Facing race-based and gender-based stereotypes in the workplace are triggers and especially common for folks who belong to minority groups.  Stereotype threat, a predicament in which people are at the risk of confirming negative stereotypes, magnifies fear of separation and fear of failure contributing to performance anxiety, stress, and depression (Collins et al., 2020). They may think their success is based on luck, timing, working hard, or filling quotas and not based on their own experience and qualifications.
How to spot symptoms of imposter syndrome:

  • Downplaying success or unable to internalize successes
  • Avoiding feedback
  • Reluctance to seek help
  • Overworking at the risk of burnout
  • Over preparation
  • Procrastination

Mitigate Imposter Syndrome

Imposter syndrome has real business implications.   The impacts are considerable, and recognizing the symptoms can significantly reduce dysfunctional teams, loss of human resources and protect profitability. Consider the following consequences:

  • Reduce productivity
  • Reduce creativity and problem-solving
  • Loss of talented, highly skilled employees
  • Costly mistakes due to indecision, a lack of confidence or focus
  • Conflict
  • Low morale
  • Unhealthy work habits
  • Reduce wellness

Here some ways leaders can mitigate the effects of imposter syndrome.

  • Setting realistic expectations:  Leaders and their subordinates must work together to set realistic expectations. Be honest about the inevitability of failure. Leaders can establish a healthy tone of how to work through failure and lessen the stigma. Consider if expectations are empowering or disabling.  (Sherman, 2013)
  • Foster psychological safety at work: Everyone can normalize feelings of self-doubt. Normalize discussions of how healthy doses of self-doubt can lead to success. It's ok for leaders to admit they don't have all the answers.  Work through challenges collaboratively by engaging in creative, problem-solving activities.
  • Invest in developing professional identity:  Plan for competency training.  Make a list of your strengths and of your team. It's useful to understand there may be times you or your team have to go through steep learning curves depending on the problem sets and circumstances (Sherman, 2013).  Reframe failure as learning opportunities (Corkindale, 2008).
  • Encourage self-care and include initiatives: Promote self-care to help reduce stress and burnout. Allow time for critical self-reflection, recharging, and show gratitude.  Self-care ensures the organization's health and fosters the development of professional identity (Gallagher, 2019). It also helps leaders take the time to gather insights and practice foresight, which leads to ethical servant leadership (Greenleaf, 2008).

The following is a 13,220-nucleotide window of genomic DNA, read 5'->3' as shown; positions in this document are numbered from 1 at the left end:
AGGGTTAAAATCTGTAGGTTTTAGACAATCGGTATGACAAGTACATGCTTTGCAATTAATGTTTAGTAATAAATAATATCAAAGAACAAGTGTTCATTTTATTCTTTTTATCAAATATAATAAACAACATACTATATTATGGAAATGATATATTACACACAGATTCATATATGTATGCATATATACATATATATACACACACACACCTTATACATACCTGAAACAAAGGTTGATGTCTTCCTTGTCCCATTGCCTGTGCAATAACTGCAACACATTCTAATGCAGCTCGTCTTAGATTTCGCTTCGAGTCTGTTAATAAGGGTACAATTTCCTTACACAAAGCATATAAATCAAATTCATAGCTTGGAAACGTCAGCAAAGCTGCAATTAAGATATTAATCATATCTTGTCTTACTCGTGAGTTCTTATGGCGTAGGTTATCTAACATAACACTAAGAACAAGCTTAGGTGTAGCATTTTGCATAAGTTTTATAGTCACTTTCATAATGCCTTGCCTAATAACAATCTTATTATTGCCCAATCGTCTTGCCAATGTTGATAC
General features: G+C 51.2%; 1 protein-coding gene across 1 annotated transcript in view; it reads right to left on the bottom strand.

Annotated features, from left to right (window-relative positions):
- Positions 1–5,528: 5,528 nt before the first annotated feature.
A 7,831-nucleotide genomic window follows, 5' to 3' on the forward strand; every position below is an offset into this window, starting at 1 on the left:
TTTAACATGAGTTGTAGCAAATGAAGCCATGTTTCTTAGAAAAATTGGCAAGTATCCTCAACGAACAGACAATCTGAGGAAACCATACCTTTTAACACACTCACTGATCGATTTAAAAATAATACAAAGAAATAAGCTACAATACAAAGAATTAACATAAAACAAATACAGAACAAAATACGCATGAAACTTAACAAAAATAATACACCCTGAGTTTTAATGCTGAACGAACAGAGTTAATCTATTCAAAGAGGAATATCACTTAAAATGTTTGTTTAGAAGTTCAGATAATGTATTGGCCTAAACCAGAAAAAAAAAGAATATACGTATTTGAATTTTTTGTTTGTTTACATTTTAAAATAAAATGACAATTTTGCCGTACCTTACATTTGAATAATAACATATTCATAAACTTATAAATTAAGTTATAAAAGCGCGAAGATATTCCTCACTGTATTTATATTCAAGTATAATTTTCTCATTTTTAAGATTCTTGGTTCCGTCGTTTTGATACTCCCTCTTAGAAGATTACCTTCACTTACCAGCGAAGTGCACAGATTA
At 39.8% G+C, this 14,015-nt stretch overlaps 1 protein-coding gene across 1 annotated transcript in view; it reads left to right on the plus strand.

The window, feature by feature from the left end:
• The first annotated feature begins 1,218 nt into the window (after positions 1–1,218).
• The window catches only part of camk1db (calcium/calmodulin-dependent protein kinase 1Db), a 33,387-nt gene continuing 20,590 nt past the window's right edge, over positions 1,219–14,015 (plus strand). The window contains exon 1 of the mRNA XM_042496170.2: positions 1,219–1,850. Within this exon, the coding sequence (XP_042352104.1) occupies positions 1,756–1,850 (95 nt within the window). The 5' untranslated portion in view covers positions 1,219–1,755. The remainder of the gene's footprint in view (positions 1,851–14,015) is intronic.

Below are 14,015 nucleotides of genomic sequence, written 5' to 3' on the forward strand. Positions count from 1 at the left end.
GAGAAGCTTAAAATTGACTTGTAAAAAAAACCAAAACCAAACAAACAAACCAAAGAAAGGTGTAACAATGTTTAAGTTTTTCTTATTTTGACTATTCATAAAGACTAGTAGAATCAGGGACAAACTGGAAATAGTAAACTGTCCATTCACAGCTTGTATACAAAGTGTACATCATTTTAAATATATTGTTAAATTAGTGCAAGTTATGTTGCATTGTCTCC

• Mentorship programs:  Create a culture of inclusion.  Everyone can benefit from the support of a senior member, role-model, or mentor to develop competencies and professional identity (Gallagher, 2019).  Culturally responsive mentoring programs and diversity training can help curve bias, foster trusting relationships, and eliminate imposter syndrome's harmful effects (Collins et al., 2020).


The imposter syndrome is not a new phenomenon but can rear its ugly head anytime change is present.  It is challenging to recognize, and can persist for years. Leaders must recognize it in themselves and others and use their influence to create a work environment where the imposter syndrome cannot thrive. One thing to keep in mind is that IS is a sign of highly talented employees, therefore, leaders must positively cultivate their employees' professional identity in the best interest of their organization. It is the ethical responsibility of leadership to facilitate a culture that aims to reduce the imposter syndrome through inclusion and empowerment.


Collins, K. H., Price, E. F., Hanson, L., & Neaves, D. (2020). Consequences of Stereotype Threat and Imposter Syndrome: The Personal Journey from STEM-Practitioner to STEM-educator for Four Women of Color. Taboo, 19(4), 161-180. https://ezproxy.roberts.edu/login?url=https://www-proquest-com.ezproxy.roberts.edu/scholarly-journals/consequences-stereotype-threat-imposter-syndrome/docview/2456177611/se-2?accountid=13562

Corkindale, G. (2008). Overcoming Imposter Syndrome. Harvard Business Review. https://hbr.org/2008/05/overcoming-imposter-syndrome#:~:text=Imposter%20syndrome%20can%20be%20defined,external%20proof%20of%20their%20competence.

Gallagher, S.R (2019). Professional Identity and Imposter Syndrome. Clinical Teacher, 16 (4), 426-427. https://doi-org.ezproxy.roberts.edu/10.1111/tct.13042

Greenleaf, R. K. (2008). The Servant as Leader. The Greenleaf Center for Servant Leadership.

Sherman, R. O. (2013). Imposter syndrome: when you feel like you're faking it. American Nurse Today8(5),57+. https://link.gale.com/apps/doc/A335410366/AONE?u=nysl_ro_robwesc&sid=AONE&xid=c9bc0ce8

Topics in this article

Leadership Culture

Sherlene Rodriguez

Written by Sherlene Rodriguez